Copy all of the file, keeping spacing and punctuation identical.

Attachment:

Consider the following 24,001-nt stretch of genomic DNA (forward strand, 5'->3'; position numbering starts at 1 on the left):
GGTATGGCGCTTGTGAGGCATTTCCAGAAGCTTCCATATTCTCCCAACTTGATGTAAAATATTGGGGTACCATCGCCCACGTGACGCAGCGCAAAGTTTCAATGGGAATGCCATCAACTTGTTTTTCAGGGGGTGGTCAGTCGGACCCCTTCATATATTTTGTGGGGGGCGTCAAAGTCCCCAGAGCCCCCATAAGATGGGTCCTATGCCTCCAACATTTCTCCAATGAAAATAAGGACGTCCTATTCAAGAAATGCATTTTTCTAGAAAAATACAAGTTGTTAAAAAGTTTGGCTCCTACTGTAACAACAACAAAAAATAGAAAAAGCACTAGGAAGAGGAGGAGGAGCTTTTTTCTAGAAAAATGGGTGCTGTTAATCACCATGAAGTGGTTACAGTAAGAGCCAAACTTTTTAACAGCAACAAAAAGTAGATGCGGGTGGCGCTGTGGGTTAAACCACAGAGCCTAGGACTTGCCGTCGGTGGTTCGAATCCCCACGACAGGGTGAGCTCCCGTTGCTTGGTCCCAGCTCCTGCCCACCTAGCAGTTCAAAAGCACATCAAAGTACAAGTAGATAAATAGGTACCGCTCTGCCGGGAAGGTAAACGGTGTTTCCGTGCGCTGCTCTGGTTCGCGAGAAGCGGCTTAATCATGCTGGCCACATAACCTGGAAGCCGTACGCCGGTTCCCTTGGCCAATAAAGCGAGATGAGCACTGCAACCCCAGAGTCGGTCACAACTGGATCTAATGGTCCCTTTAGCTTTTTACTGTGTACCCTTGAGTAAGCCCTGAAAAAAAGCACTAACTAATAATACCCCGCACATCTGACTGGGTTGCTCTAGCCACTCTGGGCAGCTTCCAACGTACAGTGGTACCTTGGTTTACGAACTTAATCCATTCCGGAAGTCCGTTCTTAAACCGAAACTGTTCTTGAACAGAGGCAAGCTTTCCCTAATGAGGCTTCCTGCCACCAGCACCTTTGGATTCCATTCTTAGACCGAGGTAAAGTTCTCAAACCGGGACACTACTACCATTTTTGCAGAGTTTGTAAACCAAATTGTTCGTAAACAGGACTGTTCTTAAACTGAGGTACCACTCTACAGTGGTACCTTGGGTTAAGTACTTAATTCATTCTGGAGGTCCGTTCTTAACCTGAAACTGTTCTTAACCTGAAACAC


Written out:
Consider the following 24,001-nt stretch of genomic DNA (forward strand, 5'->3'; position numbering starts at 1 on the left):
GGTATGGCGCTTGTGAGGCATTTCCAGAAGCTTCCATATTCTCCCAACTTGATGTAAAATATTGGGGTACCATCGCCCACGTGACGCAGCGCAAAGTTTCAATGGGAATGCCATCAACTTGTTTTTCAGGGGGTGGTCAGTCGGACCCCTTCATATATTTTGTGGGGGGCGTCAAAGTCCCCAGAGCCCCCATAAGATGGGTCCTATGCCTCCAACATTTCTCCAATGAAAATAAGGACGTCCTATTCAAGAAATGCATTTTTCTAGAAAAATACAAGTTGTTAAAAAGTTTGGCTCCTACTGTAACAACAACAAAAAATAGAAAAAGCACTAGGAAGAGGAGGAGGAGCTTTTTTCTAGAAAAATGGGTGCTGTTAATCACCATGAAGTGGTTACAGTAAGAGCCAAACTTTTTAACAGCAACAAAAAGTAGATGCGGGTGGCGCTGTGGGTTAAACCACAGAGCCTAGGACTTGCCGTCGGTGGTTCGAATCCCCACGACAGGGTGAGCTCCCGTTGCTTGGTCCCAGCTCCTGCCCACCTAGCAGTTCAAAAGCACATCAAAGTACAAGTAGATAAATAGGTACCGCTCTGCCGGGAAGGTAAACGGTGTTTCCGTGCGCTGCTCTGGTTCGCGAGAAGCGGCTTAATCATGCTGGCCACATAACCTGGAAGCCGTACGCCGGTTCCCTTGGCCAATAAAGCGAGATGAGCACTGCAACCCCAGAGTCGGTCACAACTGGATCTAATGGTCCCTTTAGCTTTTTACTGTGTACCCTTGAGTAAGCCCTGAAAAAAAGCACTAACTAATAATACCCCGCACATCTGACTGGGTTGCTCTAGCCACTCTGGGCAGCTTCCAACGTACAGTGGTACCTTGGTTTACGAACTTAATCCATTCCGGAAGTCCGTTCTTAAACCGAAACTGTTCTTGAACAGAGGCAAGCTTTCCCTAATGAGGCTTCCTGCCACCAGCACCTTTGGATTCCATTCTTAGACCGAGGTAAAGTTCTCAAACCGGGACACTACTACCATTTTTGCAGAGTTTGTAAACCAAATTGTTCGTAAACAGGACTGTTCTTAAACTGAGGTACCACTCTACAGTGGTACCTTGGGTTAAGTACTTAATTCATTCTGGAGGTCCGTTCTTAACCTGAAACTGTTCTTAACCTGAAACAC